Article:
Yesterday, the AFA announced the results of the vote Hawaiian flight attendants recently had. And, overwhelmingly, the Hawaii Air flight attendants authorized a strike.
Before we get into what happened yesterday and what it really means, let’s review what’s happened up until now. And, basically, that’s the fact that Hawaiian’s flight attendants haven’t had a contract for over two years now. The sticking point, of course, is that the flight attendants want more competitive pay. But, unsurprisingly, Hawaiian doesn’t want to pay them more. In fact, the last offer I heard of had Hawaiian paying the flight attendants more, but making massive cuts to their benefits.
By the way, if you think Hawaiian’s flight attendants are simply being greedy, that’s not the case at all. That’s because, currently, they lead the industry in pay, during years three through six of tenure. But the time a flight attendant reaches their 7th year, their pay falls far behind that of their peers at other airlines. Heck, Southwest flight attendants receive better pay and benefits than Hawaiian’s.
Oh, and for those of you that think their current pay of $46.92/hour is too much already, remember that flight attendants aren’t paid the same as most of us. Flight attendants are only paid when the doors of the aircraft are closed. Pre-flight briefings, boarding, disembarkation, delays, on-call standby, etc. aren’t paid. In fact, a huge chunk of flight attendants’ time at work isn’t paid! Oh, and don’t forget that flight attendants are trained for and are responsible for handling situations like the recent Hawaiian Airlines Flight 47 emergency.
Fast-forward to today, and the results of Hawaiian’s flight attendants’ vote are in. And those results show that 99.9% of AFA members support a strike, while 95.1% plan to participate. It’s worth noting, by the way, that this is the first time in Hawaiian’s 90-year history that their flight attendants voted to strike.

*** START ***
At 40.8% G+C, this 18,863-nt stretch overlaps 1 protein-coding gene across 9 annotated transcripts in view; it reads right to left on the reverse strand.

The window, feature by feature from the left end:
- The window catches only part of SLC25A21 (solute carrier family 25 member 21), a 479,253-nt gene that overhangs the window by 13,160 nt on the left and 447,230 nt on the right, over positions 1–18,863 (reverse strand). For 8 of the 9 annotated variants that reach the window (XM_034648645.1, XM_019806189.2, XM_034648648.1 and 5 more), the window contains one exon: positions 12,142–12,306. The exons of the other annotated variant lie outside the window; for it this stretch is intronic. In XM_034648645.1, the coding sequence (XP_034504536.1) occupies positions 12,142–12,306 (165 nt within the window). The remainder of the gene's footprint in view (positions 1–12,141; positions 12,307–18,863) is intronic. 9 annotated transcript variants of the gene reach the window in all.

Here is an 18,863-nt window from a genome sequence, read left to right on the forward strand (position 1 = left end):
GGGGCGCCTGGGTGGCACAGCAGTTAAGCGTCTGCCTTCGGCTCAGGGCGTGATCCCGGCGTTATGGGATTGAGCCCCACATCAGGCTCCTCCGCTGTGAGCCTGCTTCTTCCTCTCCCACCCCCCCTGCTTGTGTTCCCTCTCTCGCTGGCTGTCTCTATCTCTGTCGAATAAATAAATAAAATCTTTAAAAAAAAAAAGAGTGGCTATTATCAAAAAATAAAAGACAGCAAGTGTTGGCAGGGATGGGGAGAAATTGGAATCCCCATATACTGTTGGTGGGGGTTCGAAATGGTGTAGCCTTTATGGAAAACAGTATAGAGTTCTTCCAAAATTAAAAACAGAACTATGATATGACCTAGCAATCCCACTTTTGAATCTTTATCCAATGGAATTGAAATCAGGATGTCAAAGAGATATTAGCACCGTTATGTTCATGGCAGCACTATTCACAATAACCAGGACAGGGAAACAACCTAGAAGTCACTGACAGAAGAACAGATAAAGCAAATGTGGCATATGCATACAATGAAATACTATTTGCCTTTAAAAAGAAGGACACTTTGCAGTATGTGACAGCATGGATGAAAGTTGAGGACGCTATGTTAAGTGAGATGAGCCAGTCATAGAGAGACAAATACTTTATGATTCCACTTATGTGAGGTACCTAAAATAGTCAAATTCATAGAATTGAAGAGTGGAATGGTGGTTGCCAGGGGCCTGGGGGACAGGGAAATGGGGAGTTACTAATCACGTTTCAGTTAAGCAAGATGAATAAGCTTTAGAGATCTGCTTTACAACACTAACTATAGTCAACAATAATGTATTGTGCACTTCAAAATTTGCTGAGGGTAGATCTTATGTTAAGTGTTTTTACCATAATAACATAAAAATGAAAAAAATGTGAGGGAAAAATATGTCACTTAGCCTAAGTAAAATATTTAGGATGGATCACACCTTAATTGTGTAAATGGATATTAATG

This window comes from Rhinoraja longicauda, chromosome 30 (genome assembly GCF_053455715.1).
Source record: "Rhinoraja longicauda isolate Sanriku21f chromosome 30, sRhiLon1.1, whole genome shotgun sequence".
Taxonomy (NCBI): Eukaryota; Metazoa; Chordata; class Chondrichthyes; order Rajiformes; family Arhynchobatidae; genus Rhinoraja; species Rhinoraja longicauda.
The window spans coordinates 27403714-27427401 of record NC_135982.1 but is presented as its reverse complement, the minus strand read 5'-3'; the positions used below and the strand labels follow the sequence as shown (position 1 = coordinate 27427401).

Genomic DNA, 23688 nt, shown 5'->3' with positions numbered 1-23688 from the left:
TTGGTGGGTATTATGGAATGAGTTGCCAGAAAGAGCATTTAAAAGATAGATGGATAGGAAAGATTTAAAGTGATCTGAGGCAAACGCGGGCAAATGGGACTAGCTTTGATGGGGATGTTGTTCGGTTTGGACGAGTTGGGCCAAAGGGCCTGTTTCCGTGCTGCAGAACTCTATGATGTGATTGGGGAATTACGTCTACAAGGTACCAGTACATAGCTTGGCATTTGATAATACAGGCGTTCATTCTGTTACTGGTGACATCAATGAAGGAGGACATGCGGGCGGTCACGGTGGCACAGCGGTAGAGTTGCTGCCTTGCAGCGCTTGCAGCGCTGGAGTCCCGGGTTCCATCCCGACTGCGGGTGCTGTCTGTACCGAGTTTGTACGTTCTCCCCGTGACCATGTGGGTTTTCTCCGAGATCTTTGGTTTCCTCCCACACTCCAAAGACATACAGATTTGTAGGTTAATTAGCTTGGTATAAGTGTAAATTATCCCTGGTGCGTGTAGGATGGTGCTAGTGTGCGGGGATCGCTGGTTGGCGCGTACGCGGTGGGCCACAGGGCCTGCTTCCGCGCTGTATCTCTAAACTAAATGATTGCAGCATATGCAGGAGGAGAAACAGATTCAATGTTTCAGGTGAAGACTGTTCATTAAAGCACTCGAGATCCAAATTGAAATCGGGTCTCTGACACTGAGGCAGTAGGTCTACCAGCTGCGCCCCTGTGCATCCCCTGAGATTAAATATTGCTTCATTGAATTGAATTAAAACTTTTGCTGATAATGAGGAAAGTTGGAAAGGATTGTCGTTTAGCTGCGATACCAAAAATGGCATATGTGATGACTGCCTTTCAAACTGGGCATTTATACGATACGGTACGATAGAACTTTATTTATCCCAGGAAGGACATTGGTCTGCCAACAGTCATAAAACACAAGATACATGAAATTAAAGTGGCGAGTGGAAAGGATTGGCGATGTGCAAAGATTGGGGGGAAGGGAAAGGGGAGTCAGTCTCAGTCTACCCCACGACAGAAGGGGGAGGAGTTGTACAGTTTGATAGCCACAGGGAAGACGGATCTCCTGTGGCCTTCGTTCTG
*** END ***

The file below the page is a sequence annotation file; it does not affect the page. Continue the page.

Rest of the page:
But don’t worry just yet. Though the flight attendants voted to authorize a strike, one isn’t imminent. In order for a strike to occur, the National Mediation Board needs to release both parties into a 30-day cooling-off period. And only after that cooling-off period ends can the flight attendants strike. In case you’re wondering, no, the National Mediation Board hasn’t released both parties yet.
Hawaiian Air Flight Attendants Authorized a Strike, Final Thoughts
This is a bad situation for all involved. Not just the Airline and the flight attendants, but potentially passengers too. Especially since the AFA’s strategy, called CHAOS “Create Havoc Around Our System,” aims to randomly disrupt operations. And when this happens a strike could affect the entire system or a single flight. The union decides when, where, and how to strike without notice to management or passengers.
As bad as this situation can be, I have to side with Hawaiian’s flight attendants on this one. The Airline has seen record profits, yet they continue to pay their flight attendants less than their peers. And what baffles me is the fact that Hawaiian doesn’t seem concerned one bit. Especially since they’re dealing with an unprecedented level of competition.